It's Been an Interesting Week
October 30, 2009
I thought it might help further the conversation to reply to some of these replies to my speech at Grantmakers in the Arts. I'm not going to argue with those who think the NEA shouldn't exist, but would like - in the spirit of provocative give and take - to engage a couple of the topics.
First, my comments about the President as author and the references to Teddy Roosevelt, Lincoln, et al. I'm vulnerable here and probably just wrong. Barack Obama wrote, on his own, the manuscript for his first book and went looking for a publisher. Other presidential works have very different provenances. One important one, it is generally accepted, was written by a ghostwriter without credit. Others were written with heavy staff input in the way of researchers and editors. That being said, to state that these other presidents did not write their own books is unprovable and in several cases, probably incorrect. And for what it's worth, yes, Grant wrote a great book, and Lincoln, an excellent writer, never wrote a whole book per se, his writings were rather collected in one. Score one for the prosecution.
NEA Chairman Rocco Landesman and National Council on the Arts member Lee Greenwood. Photo by Kathy Plowitz-Worden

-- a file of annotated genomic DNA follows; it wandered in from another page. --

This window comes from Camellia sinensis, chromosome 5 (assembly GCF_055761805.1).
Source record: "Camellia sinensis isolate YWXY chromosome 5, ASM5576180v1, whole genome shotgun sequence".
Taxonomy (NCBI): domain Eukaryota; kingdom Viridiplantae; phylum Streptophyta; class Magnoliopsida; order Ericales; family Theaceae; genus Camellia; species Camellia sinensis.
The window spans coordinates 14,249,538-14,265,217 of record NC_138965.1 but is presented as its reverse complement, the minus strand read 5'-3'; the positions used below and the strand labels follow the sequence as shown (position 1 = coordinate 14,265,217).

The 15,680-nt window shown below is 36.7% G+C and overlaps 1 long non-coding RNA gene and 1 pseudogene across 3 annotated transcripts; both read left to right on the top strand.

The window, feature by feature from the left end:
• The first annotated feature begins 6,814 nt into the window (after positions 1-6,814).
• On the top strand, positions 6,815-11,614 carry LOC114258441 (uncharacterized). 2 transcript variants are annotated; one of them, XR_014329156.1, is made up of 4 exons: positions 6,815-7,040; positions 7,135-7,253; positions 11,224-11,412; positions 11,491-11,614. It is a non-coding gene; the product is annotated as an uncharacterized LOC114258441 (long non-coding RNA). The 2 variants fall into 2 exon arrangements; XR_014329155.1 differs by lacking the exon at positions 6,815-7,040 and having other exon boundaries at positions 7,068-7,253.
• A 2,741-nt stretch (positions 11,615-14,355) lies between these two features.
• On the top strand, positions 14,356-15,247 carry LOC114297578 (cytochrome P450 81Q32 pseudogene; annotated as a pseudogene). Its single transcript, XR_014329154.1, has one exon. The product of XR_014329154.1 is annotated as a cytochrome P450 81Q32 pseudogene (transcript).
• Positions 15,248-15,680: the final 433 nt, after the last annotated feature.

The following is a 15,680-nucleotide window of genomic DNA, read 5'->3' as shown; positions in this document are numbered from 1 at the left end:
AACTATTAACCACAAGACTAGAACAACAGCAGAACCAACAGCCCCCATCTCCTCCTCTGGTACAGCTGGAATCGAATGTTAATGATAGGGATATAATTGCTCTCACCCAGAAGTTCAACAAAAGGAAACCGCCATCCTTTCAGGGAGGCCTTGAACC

As for Julius Caesar? I made a deliberately outlandish remark, with the delicious (for me, anyway) twist that the last thing people think of with Julius Caesar is that he was a writer. I enjoyed the conceit and never imagined that it would be taken literally. If I have to edit every remark I make because someone somewhere might misunderstand, I'm going to become very dull very fast.
But I don't want to be a Chairman who just responds to things. We have also been getting some things done. Over the past three days, we had the first meeting of our National Council on the Arts since I became Chairman. And one of the people with whom I spent a nice amount of time was Council member Lee Greenwood. We didn't just talk about country music?we also talked about my "art works" tour. Lee has lived in Nashville since 1979, and I am hoping to get there the first week in December.
Lee and I also talked about Paducah, Kentucky, another city I am going to visit. People have been telling me about Paducah's artist program, but Lee told me about some great artists who come out of Paducah - Jerry Crutchfield, Lee's longtime producer; Jerry's brother Jan, who is the songwriter responsible for three of Lee's early hits; Eric Horner, who used to be Lee's guitarist, but who is now a touring gospel performer; and Doug Carter, Lee's current keyboardist, bandleader, arranger, and all around good guy. Impressive.
But before Nashville or Paducah, I will be visiting Peoria - on November 6, in fact. And if you are interested, you can log on to our website and see several of the day's events broadcast live.
I do enjoy this back and forth and look forward to quite a bit of it over the next four years, provided it stays friendly and in the spirit of mutual respect. Keep letting me know how art works where you live.